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    Auditor Conservatism and Investment Efficiency
    research summary posted May 7, 2012 by The Auditing Section, last edited May 25, 2012, tagged 11.0 Audit Quality and Quality Control, 11.08 Proxies for Audit Quality 
    Auditor Conservatism and Investment Efficiency
    Practical Implications:

    This study provides an additional perspective on the economic implications of Section 201 of SOX, arguing that a one-size-fits-all requirement that restricts auditors from providing their clients with many nonaudit services is generally suboptimal.


    Lu, T. and H. Sapra. 2009. Auditor Conservatism and Investment Efficiency. The Accounting Review 84 (6): 1933-1958.

    Auditor conservatism, audit quality, investment efficiency, nonaudit services
    Purpose of the Study:

    Auditing reduces information risk in companies’ financial statements, thus improving investors’ investment decisions. However, empirical research suggests that auditors have become increasingly conservative following the demise of Arthur Anderson and the enactment of the Sarbanes-Oxley Act (SOX). This study develops a theoretical framework to investigate how auditor conservatism and audit quality arise (i.e. determinants) and how they affect the information content of financial statements (i.e. consequences) to determine whether: 

    • Client characteristics exist that either induce or deter auditor conservatism (i.e. determinants).
    • Audit quality is impaired or improved by auditor conservatism.
    • Investment efficiency is affected. That is, whether auditor conservatism triggers over/under investment decisions.
    • The results provide any insight on the potential effects of Section 201 of SOX, which aims at constraining client pressure on auditors by prohibiting auditors from providing many nonaudit services to their clients.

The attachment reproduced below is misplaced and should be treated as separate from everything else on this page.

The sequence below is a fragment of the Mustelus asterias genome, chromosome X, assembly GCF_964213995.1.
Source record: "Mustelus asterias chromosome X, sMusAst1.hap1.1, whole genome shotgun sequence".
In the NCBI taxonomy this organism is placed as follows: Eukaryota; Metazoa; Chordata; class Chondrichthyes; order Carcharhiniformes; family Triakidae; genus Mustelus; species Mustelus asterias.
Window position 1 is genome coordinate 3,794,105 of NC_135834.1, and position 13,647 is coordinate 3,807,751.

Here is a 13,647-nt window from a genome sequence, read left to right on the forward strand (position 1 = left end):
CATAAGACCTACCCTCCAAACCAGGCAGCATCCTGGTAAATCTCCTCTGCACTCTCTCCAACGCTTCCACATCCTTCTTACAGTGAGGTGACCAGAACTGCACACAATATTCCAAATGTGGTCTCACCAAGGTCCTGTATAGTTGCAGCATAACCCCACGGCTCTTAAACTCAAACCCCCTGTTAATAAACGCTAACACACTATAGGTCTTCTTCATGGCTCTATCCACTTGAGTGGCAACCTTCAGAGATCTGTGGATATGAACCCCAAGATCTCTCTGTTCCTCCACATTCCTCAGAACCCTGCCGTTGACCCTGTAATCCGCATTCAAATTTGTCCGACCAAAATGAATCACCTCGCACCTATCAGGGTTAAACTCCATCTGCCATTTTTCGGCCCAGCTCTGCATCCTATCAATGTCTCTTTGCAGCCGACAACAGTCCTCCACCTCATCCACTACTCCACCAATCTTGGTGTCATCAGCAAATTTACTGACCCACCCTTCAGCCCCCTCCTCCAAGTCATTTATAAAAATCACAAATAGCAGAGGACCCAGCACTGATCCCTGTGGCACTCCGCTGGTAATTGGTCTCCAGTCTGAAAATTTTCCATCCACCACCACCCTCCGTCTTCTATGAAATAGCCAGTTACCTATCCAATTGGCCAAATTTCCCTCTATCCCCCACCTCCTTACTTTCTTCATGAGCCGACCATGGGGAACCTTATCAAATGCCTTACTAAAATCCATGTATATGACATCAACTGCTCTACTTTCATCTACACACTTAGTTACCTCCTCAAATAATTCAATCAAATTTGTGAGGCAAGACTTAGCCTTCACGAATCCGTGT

Design/Method/ Approach:

    The authors develop a theoretical model to investigate the tension between the auditor’s expected fees from the client and the expected legal liability of overstatements in the client’s financial statements to determine the auditor’s supply of auditing. Next they model the market’s interpretation of the audited financial statements in order to value that company and make investment decisions. They then explore how the capital market’s pricing rule generates demand for auditing. Finally, the authors characterize how the company makes its audit fee decision in light of its demand for auditing. Taken with the auditor’s supply of auditing, the authors determine equilibrium auditor conservatism and audit quality.

    • Clients with high business risk induce auditor conservatism, while clients with low business risk induce auditor aggressiveness.
    • If auditor conservatism is in force (high business risk), then a greater client pressure on auditors improves audit quality; but if auditor aggressiveness is in force (low business risk), then a greater client pressure on auditors impairs audit quality. This finding is contrary to the widely-held belief that client pressure on an auditor is always harmful.
    • The nature of investment efficiency depends upon the auditor’s attestation. Auditor conservatism triggers overinvestment, while auditor aggressiveness triggers underinvestment.
    • Mandatory restriction of client pressure in general and nonaudit services in particular increases auditor conservatism, decreases a conservative auditor’s audit quality and increases an aggressive auditor’s audit quality, increases overinvestment and decreases underinvestment, and increases the audit fee.
    Audit Quality & Quality Control
    Proxies for Audit Quality
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